Tracks of the Week #198

Tracks of the Week #198

Back to School, mother hubbards. Welcome to the School of Rock, I am your Jack Black for the morning, and the lesson today is to listen to these 8 tracks in the curriculum and your homework is to listen again and absorb, rinse and repeat. Kick some ass!!

SWEETSCharm Offensive

Why We Love It: SWEETS are an alternative rock band from Limerick, Ireland, and their debut single is ‘Charm Offensive’.  This is a thunderous track led by the unrelenting drums and heavy bass guitar.  The vibe is one of letting lose both musically and lyrically, just going for it.  Music can be cathartic on so many different levels and I suspect the members of SWEETS always few a million times better once they have played this track.  The band’s roots are firmly entrenched in Limerick’s prolific music scene and features members of Tooth, Giveamanakick, Windings & Japanese Jesus.  Dark and raw there is some irony in the title of the track.  Seriously if this is SWEETS charm offensive, imagine what the sound is when the gloves are off.

Good news to know there is already a debut EP in the works and the band say to expect:

 “powerful, guitar-driven, hook-filled songs, laden with unexpected riffs, pounding rhythms and textured vocals that flips the riffy/post-hardcore/grunge sound on its head.” 

I say, Bring. It. On. (Julia Mason)

Mor Mor – Seasons Change

Why we love it: MorMor is releasing his new single ‘Seasons Change’ wholly written and produced by MorMor himself, it arrives as summer begins to draw to a close and features a spiralling tapestry of dreamy melodies, chiming acoustic motifs and electronic textures, underpinned by a cyclical groove, woven with and sensitive tremulous vocals.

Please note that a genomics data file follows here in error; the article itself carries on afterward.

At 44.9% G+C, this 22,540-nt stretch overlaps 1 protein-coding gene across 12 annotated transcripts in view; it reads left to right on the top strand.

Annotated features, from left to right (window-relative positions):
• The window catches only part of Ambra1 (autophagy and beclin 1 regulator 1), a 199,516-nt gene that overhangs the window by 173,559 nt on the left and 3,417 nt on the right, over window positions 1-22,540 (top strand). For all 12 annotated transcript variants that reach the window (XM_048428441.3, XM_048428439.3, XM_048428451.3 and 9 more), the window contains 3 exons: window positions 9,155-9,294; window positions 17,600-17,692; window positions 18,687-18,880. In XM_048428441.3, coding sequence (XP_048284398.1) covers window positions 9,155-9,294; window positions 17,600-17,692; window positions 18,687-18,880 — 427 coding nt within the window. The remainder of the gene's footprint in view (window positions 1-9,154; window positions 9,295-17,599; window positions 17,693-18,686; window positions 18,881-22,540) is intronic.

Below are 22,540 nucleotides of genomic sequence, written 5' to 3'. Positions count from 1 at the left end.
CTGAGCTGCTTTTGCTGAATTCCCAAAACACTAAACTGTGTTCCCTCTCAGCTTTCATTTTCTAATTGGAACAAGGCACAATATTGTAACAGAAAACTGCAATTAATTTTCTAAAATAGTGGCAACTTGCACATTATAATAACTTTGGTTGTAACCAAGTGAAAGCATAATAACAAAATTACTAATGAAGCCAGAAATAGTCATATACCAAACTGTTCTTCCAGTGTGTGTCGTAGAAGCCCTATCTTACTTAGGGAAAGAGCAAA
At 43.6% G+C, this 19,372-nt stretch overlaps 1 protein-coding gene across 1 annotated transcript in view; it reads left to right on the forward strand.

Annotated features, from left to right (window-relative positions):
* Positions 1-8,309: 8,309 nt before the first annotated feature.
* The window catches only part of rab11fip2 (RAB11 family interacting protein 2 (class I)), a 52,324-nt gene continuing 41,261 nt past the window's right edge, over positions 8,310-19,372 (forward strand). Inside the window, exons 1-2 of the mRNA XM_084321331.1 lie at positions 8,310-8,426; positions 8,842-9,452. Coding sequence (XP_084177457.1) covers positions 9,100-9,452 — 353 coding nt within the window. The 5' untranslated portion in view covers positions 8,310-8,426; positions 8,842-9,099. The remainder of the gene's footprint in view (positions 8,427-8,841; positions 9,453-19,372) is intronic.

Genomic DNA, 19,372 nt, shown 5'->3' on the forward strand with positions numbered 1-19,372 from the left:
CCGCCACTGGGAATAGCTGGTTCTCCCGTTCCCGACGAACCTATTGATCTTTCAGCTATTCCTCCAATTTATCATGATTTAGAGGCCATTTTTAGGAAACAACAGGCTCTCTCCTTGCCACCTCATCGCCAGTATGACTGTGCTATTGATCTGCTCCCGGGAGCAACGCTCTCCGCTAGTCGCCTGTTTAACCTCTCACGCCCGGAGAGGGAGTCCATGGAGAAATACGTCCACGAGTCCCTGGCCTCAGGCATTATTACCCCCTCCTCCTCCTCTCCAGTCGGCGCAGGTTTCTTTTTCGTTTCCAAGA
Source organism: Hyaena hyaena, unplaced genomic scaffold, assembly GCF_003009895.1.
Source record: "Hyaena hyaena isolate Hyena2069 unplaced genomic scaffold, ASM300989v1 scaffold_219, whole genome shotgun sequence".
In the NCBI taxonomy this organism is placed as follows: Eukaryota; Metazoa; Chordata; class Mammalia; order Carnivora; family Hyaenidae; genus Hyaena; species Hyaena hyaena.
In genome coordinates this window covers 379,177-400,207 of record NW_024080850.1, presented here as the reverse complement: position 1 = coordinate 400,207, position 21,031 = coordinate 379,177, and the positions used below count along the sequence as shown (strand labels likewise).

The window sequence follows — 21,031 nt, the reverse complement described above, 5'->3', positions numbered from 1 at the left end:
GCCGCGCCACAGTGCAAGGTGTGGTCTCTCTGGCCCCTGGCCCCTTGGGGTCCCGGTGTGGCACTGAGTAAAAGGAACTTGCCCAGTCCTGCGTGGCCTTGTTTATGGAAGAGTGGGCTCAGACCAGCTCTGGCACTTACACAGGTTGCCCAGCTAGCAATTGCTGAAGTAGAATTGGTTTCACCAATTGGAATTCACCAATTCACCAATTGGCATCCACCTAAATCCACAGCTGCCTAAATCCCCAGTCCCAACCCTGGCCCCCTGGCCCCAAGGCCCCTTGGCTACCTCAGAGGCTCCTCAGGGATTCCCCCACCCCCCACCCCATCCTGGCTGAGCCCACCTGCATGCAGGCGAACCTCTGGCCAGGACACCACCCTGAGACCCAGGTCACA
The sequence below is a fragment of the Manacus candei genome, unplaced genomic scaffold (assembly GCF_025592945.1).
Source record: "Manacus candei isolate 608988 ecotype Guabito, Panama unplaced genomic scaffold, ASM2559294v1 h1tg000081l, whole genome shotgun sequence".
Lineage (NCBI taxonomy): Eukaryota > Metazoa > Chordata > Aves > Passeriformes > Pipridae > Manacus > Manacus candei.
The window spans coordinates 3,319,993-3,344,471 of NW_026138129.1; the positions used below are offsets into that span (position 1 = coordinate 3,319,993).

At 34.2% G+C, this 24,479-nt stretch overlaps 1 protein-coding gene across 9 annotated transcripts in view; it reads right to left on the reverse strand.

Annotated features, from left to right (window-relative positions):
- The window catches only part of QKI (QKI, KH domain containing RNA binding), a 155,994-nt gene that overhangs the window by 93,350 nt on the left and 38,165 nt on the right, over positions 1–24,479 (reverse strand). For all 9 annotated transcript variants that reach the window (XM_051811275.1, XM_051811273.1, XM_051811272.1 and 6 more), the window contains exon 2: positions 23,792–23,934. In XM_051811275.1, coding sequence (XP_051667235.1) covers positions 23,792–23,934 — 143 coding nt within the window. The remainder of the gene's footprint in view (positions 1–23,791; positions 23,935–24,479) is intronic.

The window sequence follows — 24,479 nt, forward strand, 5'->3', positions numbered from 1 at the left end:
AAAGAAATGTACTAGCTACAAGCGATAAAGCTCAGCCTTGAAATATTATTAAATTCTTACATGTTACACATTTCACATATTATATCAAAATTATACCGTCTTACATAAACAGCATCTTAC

It captures a wistfulness of staring into the skyline as the sky shifts from blue to grey, as the seasons shift, fading from hopefulness of summer escape to autumnal contemplation. Oscillating between the infectious electro pop of the likes of Empire and the Sun, the folky leanings of Bon Iver and the sonorous nu-soul and pop of The Weeknd. Speaking on the new single MorMor said “‘Seasons Change’ is a song about the constraints of time. The sentiment is that if you are to live once why not give into your natural desires.”

MorMor, the moniker of artist Seth Nyquist, has always known exactly what he wanted to hear. A preternatural connoisseur of sound, he would sit in front of the stereo in his mother’s house in Toronto, fast forward to a particular passage in a recording, and immerse himself in those seconds. (Bill Cummings)


Why We Love It: Well this is a first, reviewing a track from a Viennese band. In this instance the trio DIVES who have released their second UK single ‘Say’. DIVES formed at Pink Noise Girls Rock Camp in 2016, bonding over Riot Grrrl ethos and garage-rock guitars. That sounds like the best way to spend your summer holidays and indeed the new single ‘Say’ is the sound of hazy summer days. DIVES tell personal stories with an unflinching honesty, rallying against discrimination and inequality. The gorgeous two-part singing and the jangly surf-pop guitars are blissful. I suspect this is a little gentler perhaps than their normal sound, but nevertheless a fab late summer track to enjoy. DIVES say of new single ‘Say’, “It’s about going in circles with one person over and over again, discussing the same topics, and reaching the limits of the relationship as you realize you can’t get out of the cycle even though you like each other so much.” (Julia Mason)